Ever the obsessive-complusive and lover of consistency, I have a system for my pockets… obviously. My left trouser pocket must contain my phone and my right trouser pocket must contain my keys along with my slimmer-than-slim wallet, nothing too unusual there, but it’s also the case that the right breast pocket of my jacket almost always contains a notebook and pen. In 2016? Yes. Absolutely.
It seems a completely anachronistic trait, out of step with the other facets of my personality which embrace technology at every turn and reject accumulation of extra “stuff” to a near fanatical level. The fact remains though that I love notebooks and have an ever increasing reliance on them. One comes with me whenever I leave the house, two sit on my desk at home, three fresh ones get packed every time I travel, and four adorn my desk at work. I seem to be constantly writing things down and it’s for the exact reason contained within the tagline of my favourite brand of notebooks Field Notes: “I’m not writing it down to remember it later, I’m writing it down to remember it now."
I have an awful memory and I assume that you—dear reader—are a human, so I know that you do too. Before you start howling about how great your recall is and that people rely on you all time to remember things because you’re so good at it, you may also want to consider the number of times over the years that you’ve forgotten something important. I’m willing to bet it’s a non-zero amount, and those are only the incidents that your useless memory can recall, there will be more hidden away in there somewhere I assure you. Add to that all of the trivial things you’ve forgotten over time and it should begin to become painfully clear that your memory—whilst almost certainly better than that of yours truly—is pretty rubbish and painfully unreliable. At the very least you will surely admit that it isn’t really up to the rigours of everyday reliance. To top it all I haven’t even mentioned how often our minds play tricks on us, recalling events one way, when in fact they went down a completely different way.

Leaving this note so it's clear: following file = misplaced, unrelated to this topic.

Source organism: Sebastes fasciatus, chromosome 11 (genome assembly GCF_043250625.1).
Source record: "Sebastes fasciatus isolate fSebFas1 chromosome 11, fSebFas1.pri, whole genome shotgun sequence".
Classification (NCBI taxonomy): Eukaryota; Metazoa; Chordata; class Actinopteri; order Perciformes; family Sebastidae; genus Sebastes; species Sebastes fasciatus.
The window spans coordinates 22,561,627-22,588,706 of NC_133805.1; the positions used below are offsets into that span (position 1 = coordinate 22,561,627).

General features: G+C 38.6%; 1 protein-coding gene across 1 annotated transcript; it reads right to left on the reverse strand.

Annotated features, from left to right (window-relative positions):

None of this is our fault, our brains are painfully useless tools when it comes to the sport of remembering, and it may even be by design. Our squishy meat brains are great at analysing and solving problems, making decisions, filtering information, and a myriad of creative tasks, but time machines they most certainly are not. This makes relying on your brain to remember meetings or what to buy at the supermarket for example, completely silly notions. At some point during our evolution we acknowledged our brains shouldn’t be solely relied upon for these tasks and so we developed tools to help, in these cases: the calendar and the shopping list. My question is: Why stop there?
The trusty notebook is the swiss army knife of a memory tool: compact, versatile, and yet so simple. You can make lists, sketch, draw flowcharts, take down personal details, record events, jot down blog ideas, make a note of links for podcast show-notes…. OK, maybe I’m skewing a little to my personal use cases now, but you get the idea. I’ve tried a thousand note-taking apps for the iPhone and none come close to the usefulness of a pocket-sized notebook and pen. Apps fail at taking down text faster, you have to locate the app on your phone, you have to remember to look through it from time-to-time, the options for what you can enter are much less varied than pen and paper. Don’t try and rely on an app, even the good note-taking apps haven’t been good enough to hook me in.
If there's one bit of advice I could give in life it would be to always carry a notebook and never stop using it: make lists, plan things out, take details, record memories. Whatever it is, your life will be richer and less complicated because of it. Start carrying a notebook now.